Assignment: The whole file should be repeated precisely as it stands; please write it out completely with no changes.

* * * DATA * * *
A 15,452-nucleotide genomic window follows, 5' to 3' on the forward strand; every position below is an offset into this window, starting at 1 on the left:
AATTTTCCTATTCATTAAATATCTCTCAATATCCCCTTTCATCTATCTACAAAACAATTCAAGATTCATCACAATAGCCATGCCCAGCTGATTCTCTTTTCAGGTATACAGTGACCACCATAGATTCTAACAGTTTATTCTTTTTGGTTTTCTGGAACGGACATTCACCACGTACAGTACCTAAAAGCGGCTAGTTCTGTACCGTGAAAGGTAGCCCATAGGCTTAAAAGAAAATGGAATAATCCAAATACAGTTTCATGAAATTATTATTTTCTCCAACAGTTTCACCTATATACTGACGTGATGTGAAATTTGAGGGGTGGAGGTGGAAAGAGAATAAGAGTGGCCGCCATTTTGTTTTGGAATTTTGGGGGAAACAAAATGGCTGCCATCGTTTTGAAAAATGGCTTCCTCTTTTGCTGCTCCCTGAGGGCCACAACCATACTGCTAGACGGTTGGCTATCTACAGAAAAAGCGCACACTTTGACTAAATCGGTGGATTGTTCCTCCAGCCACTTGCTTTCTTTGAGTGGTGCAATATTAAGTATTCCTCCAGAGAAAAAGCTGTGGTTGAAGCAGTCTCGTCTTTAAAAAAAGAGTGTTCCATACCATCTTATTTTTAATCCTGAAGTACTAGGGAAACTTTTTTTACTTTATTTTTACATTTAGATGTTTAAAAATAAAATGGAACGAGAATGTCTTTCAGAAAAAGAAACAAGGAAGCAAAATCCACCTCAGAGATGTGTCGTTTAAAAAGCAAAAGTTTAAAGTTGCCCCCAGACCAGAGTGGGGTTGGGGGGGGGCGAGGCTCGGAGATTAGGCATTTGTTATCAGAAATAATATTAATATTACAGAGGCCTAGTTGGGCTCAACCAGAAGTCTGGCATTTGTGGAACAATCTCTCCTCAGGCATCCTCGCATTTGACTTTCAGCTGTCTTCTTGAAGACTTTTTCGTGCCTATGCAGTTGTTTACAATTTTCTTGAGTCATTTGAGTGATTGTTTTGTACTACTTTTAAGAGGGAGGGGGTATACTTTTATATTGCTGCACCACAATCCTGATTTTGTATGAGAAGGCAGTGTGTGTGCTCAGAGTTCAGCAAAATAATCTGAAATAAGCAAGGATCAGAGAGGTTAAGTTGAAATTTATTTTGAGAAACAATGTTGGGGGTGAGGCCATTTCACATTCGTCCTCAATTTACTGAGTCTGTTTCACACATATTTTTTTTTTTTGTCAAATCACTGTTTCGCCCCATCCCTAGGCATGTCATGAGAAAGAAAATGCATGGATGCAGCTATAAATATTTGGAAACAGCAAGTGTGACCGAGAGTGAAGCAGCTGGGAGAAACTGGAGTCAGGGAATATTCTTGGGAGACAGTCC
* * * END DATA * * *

A 15,452-nucleotide genomic window follows, 5' to 3' on the forward strand; every position below is an offset into this window, starting at 1 on the left:
AATTTTCCTATTCATTAAATATCTCTCAATATCCCCTTTCATCTATCTACAAAACAATTCAAGATTCATCACAATAGCCATGCCCAGCTGATTCTCTTTTCAGGTATACAGTGACCACCATAGATTCTAACAGTTTATTCTTTTTGGTTTTCTGGAACGGACATTCACCACGTACAGTACCTAAAAGCGGCTAGTTCTGTACCGTGAAAGGTAGCCCATAGGCTTAAAAGAAAATGGAATAATCCAAATACAGTTTCATGAAATTATTATTTTCTCCAACAGTTTCACCTATATACTGACGTGATGTGAAATTTGAGGGGTGGAGGTGGAAAGAGAATAAGAGTGGCCGCCATTTTGTTTTGGAATTTTGGGGGAAACAAAATGGCTGCCATCGTTTTGAAAAATGGCTTCCTCTTTTGCTGCTCCCTGAGGGCCACAACCATACTGCTAGACGGTTGGCTATCTACAGAAAAAGCGCACACTTTGACTAAATCGGTGGATTGTTCCTCCAGCCACTTGCTTTCTTTGAGTGGTGCAATATTAAGTATTCCTCCAGAGAAAAAGCTGTGGTTGAAGCAGTCTCGTCTTTAAAAAAAGAGTGTTCCATACCATCTTATTTTTAATCCTGAAGTACTAGGGAAACTTTTTTTACTTTATTTTTACATTTAGATGTTTAAAAATAAAATGGAACGAGAATGTCTTTCAGAAAAAGAAACAAGGAAGCAAAATCCACCTCAGAGATGTGTCGTTTAAAAAGCAAAAGTTTAAAGTTGCCCCCAGACCAGAGTGGGGTTGGGGGGGGGCGAGGCTCGGAGATTAGGCATTTGTTATCAGAAATAATATTAATATTACAGAGGCCTAGTTGGGCTCAACCAGAAGTCTGGCATTTGTGGAACAATCTCTCCTCAGGCATCCTCGCATTTGACTTTCAGCTGTCTTCTTGAAGACTTTTTCGTGCCTATGCAGTTGTTTACAATTTTCTTGAGTCATTTGAGTGATTGTTTTGTACTACTTTTAAGAGGGAGGGGGTATACTTTTATATTGCTGCACCACAATCCTGATTTTGTATGAGAAGGCAGTGTGTGTGCTCAGAGTTCAGCAAAATAATCTGAAATAAGCAAGGATCAGAGAGGTTAAGTTGAAATTTATTTTGAGAAACAATGTTGGGGGTGAGGCCATTTCACATTCGTCCTCAATTTACTGAGTCTGTTTCACACATATTTTTTTTTTTTGTCAAATCACTGTTTCGCCCCATCCCTAGGCATGTCATGAGAAAGAAAATGCATGGATGCAGCTATAAATATTTGGAAACAGCAAGTGTGACCGAGAGTGAAGCAGCTGGGAGAAACTGGAGTCAGGGAATATTCTTGGGAGACAGTCC